Female Seclusion from Paid Work: A Social Norm or Cultural Preference?
M Asadullah () and
No 2019-10, Working Papers ECARES from ULB -- Universite Libre de Bruxelles
We propose and empirically test a theory of female paid work participation in a setting with traditional norms of female seclusion. Theoretically, we distinguish between innate preferences for female seclusion – potentially transmitted from parents to children – and a practice of female seclusion due to social pressure for adhering to these norms. Using a purposefully designed survey on female work in Bangladesh, we use information on purdah practice at the level of individuals, households, and communities to construct measures of individual preference and community pressure for female seclusion. Using past purdah practice within an individual’s parental home and at the level of the sub-district as instruments, we provide causal estimates of the effect of individual preferences and social pressure for female seclusion on female paid work participation. Our instrumental variable estimates indicate that individual purdah preferences have no effect, but the social prevalence of purdah has a strong negative effect on female paid work participation. We provide robustness checks to show that the results are not being driven by other potential determinants of purdah practice in Bangladesh, including religiosity within the community, rising female enrolment in religious schools, growth of microfinance, and norm transmission through migrant links to religiously conservative countries.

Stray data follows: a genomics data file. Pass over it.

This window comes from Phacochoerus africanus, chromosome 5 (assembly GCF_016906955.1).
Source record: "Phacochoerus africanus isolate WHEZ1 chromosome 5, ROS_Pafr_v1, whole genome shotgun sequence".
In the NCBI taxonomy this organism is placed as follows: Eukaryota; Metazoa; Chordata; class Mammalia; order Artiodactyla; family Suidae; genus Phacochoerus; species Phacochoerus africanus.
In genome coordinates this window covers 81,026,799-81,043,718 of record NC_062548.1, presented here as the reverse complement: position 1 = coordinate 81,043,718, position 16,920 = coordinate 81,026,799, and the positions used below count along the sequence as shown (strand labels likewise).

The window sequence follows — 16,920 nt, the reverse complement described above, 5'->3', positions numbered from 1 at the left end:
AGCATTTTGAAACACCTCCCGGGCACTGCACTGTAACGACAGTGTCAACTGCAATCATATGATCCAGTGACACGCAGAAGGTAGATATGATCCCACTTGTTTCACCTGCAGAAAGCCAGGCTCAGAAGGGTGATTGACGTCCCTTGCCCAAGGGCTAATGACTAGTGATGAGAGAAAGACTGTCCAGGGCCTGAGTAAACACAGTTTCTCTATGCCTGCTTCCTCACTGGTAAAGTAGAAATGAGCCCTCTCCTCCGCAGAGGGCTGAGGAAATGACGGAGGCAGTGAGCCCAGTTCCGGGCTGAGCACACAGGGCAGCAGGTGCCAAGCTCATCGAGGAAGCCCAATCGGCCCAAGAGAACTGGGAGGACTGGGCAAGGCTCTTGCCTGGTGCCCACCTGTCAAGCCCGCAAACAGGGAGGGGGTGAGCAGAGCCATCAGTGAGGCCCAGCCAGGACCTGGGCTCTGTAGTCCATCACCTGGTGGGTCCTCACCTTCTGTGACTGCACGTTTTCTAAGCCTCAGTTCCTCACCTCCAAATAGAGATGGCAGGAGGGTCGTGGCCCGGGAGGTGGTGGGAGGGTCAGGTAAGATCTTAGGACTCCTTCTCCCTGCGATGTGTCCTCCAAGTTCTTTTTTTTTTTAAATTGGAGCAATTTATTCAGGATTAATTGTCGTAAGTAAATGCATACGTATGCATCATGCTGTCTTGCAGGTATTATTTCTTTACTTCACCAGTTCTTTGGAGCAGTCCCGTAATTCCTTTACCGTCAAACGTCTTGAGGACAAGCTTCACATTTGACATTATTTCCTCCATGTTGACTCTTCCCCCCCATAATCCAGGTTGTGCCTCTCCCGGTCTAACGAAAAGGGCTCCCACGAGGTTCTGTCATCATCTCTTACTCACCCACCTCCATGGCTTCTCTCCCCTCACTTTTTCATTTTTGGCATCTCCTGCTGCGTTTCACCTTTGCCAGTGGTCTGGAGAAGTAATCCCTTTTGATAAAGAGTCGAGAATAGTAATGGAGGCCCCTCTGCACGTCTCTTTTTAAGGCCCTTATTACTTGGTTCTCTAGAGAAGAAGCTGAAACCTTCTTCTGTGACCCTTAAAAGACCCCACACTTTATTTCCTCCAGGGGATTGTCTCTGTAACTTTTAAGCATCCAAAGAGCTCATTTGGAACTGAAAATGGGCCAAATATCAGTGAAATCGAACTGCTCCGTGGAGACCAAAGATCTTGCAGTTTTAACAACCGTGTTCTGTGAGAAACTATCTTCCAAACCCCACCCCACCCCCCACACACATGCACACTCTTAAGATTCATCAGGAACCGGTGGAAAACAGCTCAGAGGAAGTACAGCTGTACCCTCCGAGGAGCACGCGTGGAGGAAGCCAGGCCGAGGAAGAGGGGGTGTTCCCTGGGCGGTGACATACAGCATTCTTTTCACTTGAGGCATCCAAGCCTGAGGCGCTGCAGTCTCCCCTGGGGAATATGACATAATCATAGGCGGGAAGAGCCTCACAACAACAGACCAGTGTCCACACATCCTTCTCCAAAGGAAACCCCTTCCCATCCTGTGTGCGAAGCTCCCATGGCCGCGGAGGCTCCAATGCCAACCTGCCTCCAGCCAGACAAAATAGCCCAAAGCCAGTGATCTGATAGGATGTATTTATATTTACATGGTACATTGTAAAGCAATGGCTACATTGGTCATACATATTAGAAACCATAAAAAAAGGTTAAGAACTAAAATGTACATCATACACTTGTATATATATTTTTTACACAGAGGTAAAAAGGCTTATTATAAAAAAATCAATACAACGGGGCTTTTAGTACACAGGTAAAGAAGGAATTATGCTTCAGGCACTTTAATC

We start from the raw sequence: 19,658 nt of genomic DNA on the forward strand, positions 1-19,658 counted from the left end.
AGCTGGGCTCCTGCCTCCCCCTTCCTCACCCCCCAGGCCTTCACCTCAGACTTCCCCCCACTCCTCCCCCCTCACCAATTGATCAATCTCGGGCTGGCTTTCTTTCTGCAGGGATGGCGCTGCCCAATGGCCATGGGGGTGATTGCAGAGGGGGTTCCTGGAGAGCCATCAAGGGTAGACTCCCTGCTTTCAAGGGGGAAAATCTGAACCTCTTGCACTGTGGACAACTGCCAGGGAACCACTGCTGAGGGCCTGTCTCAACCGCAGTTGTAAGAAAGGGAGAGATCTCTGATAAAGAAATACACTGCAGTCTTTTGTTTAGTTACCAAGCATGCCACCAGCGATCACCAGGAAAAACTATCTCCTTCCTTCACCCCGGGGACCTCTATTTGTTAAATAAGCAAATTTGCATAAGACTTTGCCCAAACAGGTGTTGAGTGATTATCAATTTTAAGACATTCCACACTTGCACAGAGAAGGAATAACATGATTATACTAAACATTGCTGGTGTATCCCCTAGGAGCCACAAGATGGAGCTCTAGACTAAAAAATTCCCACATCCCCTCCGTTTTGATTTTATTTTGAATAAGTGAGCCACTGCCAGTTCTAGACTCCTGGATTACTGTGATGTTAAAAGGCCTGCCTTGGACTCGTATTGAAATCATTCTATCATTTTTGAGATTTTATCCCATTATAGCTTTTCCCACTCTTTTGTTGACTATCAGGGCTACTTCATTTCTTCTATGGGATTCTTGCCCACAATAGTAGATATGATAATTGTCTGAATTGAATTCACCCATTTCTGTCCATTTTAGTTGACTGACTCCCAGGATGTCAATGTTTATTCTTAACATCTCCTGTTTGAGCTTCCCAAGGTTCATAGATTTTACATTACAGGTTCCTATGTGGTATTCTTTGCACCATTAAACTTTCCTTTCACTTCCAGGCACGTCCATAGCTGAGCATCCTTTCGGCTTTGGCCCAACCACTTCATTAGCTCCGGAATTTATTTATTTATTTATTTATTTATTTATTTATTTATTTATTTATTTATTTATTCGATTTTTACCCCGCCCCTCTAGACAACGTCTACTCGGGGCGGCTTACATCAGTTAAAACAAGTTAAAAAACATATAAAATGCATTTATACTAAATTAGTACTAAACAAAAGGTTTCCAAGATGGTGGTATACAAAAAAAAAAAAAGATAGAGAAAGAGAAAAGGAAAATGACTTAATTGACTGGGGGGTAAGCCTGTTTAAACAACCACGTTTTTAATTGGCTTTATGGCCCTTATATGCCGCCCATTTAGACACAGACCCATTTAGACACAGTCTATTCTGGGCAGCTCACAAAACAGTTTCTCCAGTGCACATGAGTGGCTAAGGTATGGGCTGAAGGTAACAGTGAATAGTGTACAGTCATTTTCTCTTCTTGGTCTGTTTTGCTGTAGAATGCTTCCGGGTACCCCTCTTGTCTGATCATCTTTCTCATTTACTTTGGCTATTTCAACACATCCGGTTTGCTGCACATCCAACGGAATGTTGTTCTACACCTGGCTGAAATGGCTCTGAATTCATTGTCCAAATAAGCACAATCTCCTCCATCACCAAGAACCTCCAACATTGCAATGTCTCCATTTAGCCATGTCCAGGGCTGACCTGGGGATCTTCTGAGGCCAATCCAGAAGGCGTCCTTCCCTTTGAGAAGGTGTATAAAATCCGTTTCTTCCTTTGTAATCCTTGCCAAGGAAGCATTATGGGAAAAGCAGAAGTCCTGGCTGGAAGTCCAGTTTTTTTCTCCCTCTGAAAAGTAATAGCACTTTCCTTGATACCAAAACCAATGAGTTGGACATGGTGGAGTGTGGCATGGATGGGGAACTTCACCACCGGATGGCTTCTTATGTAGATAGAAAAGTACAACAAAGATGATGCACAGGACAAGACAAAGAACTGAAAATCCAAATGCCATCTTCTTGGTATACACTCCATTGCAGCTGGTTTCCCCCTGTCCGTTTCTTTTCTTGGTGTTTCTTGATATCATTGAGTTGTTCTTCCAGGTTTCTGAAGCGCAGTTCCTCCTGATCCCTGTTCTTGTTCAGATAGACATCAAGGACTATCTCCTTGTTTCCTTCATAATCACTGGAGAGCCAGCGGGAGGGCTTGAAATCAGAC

Keywords: labour force participation; culture; social norms; gender; Bangladesh (search for similar items in EconPapers)
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